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Para Siempre (Forever) is the 79th studio album released by Mexican singer Vicente Fernández on September 18, 2007 by Sony BMG. Written and produced by Joan Sebastian, and co-produced by Jesús Rincón, the album is a successful mariachi record. It has sold two million copies worldwide, and is one of the biggest-selling albums by Fernández. It spawned four singles: "Estos Celos", "La Derrota", "Un Millón de Primaveras" and the title track, the latter of which was used as the main theme to the Mexican telenovela Fuego En La Sangre, which brought the album wider exposure and helped it to stay in the charts for over two years.

Originally conceived as a banda music project, the album earned Fernández a Latin Grammy Award for Best Ranchero Album, four Premios Oye! and a Grammy nomination. Para Siempre is considered responsible for bringing Mexican traditional music to a younger audience that had never listened to the singer before. Fernández released music videos for the twelve tracks and recorded a TV special on his ranch in Guadalajara, Jalisco. A sold-out promotional tour led to the recording of the live album Primera Fila, Fernández' follow up album.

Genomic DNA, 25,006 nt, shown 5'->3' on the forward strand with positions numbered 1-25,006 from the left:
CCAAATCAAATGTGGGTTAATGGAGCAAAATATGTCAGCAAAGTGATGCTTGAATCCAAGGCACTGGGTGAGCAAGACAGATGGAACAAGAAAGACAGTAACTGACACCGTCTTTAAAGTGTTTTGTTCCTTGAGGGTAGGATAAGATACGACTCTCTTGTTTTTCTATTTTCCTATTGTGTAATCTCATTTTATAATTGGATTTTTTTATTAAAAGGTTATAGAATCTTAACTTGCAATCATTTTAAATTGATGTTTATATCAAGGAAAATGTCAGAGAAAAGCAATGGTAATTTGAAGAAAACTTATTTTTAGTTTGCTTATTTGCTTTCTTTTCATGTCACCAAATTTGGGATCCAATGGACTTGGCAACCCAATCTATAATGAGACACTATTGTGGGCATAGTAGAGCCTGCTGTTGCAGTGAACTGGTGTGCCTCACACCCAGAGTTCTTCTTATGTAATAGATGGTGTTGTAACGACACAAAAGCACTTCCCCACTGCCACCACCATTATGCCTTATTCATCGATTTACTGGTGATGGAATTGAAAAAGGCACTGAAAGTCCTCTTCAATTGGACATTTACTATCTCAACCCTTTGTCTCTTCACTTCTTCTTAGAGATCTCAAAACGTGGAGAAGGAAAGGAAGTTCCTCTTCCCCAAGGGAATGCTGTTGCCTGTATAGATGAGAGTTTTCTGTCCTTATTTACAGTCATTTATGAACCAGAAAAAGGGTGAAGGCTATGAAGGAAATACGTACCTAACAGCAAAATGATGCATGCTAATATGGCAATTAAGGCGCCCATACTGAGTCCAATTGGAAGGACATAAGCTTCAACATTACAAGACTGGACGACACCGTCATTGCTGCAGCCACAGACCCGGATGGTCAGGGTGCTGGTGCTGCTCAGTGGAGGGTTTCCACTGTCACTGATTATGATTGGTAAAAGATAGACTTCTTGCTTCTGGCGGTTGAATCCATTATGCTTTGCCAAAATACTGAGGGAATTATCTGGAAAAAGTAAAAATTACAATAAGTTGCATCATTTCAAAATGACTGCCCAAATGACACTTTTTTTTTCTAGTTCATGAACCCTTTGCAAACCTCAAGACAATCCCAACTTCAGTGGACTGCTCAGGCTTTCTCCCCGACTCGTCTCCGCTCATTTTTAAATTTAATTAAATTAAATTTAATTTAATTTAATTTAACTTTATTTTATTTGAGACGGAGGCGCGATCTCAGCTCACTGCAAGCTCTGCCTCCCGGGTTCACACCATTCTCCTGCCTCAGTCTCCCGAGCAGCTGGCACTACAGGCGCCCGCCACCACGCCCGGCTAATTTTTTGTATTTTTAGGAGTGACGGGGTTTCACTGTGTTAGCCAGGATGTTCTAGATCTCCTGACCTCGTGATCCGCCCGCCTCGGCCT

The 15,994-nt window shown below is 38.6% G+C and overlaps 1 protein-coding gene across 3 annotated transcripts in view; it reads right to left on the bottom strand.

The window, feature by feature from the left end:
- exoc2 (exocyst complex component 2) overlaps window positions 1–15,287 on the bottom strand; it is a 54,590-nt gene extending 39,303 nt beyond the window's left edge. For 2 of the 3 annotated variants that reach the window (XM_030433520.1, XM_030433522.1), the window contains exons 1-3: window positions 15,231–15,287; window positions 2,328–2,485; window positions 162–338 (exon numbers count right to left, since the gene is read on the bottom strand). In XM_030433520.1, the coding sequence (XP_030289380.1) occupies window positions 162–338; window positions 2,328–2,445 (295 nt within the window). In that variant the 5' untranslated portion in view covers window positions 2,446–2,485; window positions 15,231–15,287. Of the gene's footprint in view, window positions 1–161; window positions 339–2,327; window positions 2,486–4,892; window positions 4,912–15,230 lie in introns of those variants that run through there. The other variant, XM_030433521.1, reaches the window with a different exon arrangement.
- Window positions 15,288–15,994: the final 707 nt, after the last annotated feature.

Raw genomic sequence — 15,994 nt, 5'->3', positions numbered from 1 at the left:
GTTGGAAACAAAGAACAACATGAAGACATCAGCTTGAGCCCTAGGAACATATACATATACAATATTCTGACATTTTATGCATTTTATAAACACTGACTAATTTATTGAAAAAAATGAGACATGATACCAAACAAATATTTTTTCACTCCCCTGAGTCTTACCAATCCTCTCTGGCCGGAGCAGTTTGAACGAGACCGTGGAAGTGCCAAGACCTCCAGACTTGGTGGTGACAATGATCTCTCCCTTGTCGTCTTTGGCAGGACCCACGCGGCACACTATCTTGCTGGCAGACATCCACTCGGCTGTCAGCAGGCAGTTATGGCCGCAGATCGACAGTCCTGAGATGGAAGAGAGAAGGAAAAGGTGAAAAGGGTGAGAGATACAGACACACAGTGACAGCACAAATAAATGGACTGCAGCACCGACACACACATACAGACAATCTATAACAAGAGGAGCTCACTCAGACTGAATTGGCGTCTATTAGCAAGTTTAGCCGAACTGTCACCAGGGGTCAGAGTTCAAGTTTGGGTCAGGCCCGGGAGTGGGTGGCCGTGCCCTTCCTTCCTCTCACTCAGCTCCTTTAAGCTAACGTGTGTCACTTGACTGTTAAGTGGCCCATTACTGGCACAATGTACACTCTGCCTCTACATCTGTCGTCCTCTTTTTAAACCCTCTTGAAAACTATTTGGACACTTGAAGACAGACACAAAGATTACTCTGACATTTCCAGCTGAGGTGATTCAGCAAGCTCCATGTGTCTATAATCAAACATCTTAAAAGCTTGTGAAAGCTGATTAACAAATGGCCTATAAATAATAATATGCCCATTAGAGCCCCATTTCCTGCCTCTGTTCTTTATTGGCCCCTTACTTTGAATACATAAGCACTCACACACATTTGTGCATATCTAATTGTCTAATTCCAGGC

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The Buena Vista Social Club was a members club in Havana, Cuba that held dances and musical activities, becoming a popular location for musicians to meet and play during the 1940s. In the 1990s, nearly 50 years after the club was closed, it inspired a recording made by Cuban musician Juan de Marcos González and American guitarist Ry Cooder with traditional Cuban musicians, some of whom were veterans who had performed at the club during the height of its popularity.